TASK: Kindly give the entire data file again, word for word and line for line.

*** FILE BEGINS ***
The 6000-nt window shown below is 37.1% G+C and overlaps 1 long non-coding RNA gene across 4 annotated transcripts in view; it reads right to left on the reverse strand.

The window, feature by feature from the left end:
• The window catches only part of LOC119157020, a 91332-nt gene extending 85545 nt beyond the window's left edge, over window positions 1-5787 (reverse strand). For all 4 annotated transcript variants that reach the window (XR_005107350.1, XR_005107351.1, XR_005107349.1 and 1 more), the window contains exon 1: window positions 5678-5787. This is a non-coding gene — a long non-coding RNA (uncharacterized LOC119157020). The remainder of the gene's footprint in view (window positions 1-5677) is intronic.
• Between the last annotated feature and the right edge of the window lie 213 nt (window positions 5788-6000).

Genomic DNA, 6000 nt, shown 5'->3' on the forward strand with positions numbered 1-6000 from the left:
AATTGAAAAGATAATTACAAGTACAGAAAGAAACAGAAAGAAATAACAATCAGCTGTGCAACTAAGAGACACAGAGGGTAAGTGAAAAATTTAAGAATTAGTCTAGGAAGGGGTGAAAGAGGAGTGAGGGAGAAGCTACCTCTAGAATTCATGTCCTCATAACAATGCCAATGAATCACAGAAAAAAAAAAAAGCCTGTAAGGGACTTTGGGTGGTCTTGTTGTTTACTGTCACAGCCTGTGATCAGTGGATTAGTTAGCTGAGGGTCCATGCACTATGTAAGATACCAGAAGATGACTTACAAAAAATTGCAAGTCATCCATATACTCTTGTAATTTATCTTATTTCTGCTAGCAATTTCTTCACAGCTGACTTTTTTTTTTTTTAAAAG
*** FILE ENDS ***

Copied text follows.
The 6000-nt window shown below is 37.1% G+C and overlaps 1 long non-coding RNA gene across 4 annotated transcripts in view; it reads right to left on the reverse strand.

The window, feature by feature from the left end:
• The window catches only part of LOC119157020, a 91332-nt gene extending 85545 nt beyond the window's left edge, over window positions 1-5787 (reverse strand). For all 4 annotated transcript variants that reach the window (XR_005107350.1, XR_005107351.1, XR_005107349.1 and 1 more), the window contains exon 1: window positions 5678-5787. This is a non-coding gene — a long non-coding RNA (uncharacterized LOC119157020). The remainder of the gene's footprint in view (window positions 1-5677) is intronic.
• Between the last annotated feature and the right edge of the window lie 213 nt (window positions 5788-6000).

Genomic DNA, 6000 nt, shown 5'->3' on the forward strand with positions numbered 1-6000 from the left:
AATTGAAAAGATAATTACAAGTACAGAAAGAAACAGAAAGAAATAACAATCAGCTGTGCAACTAAGAGACACAGAGGGTAAGTGAAAAATTTAAGAATTAGTCTAGGAAGGGGTGAAAGAGGAGTGAGGGAGAAGCTACCTCTAGAATTCATGTCCTCATAACAATGCCAATGAATCACAGAAAAAAAAAAAAGCCTGTAAGGGACTTTGGGTGGTCTTGTTGTTTACTGTCACAGCCTGTGATCAGTGGATTAGTTAGCTGAGGGTCCATGCACTATGTAAGATACCAGAAGATGACTTACAAAAAATTGCAAGTCATCCATATACTCTTGTAATTTATCTTATTTCTGCTAGCAATTTCTTCACAGCTGACTTTTTTTTTTTTTAAAAG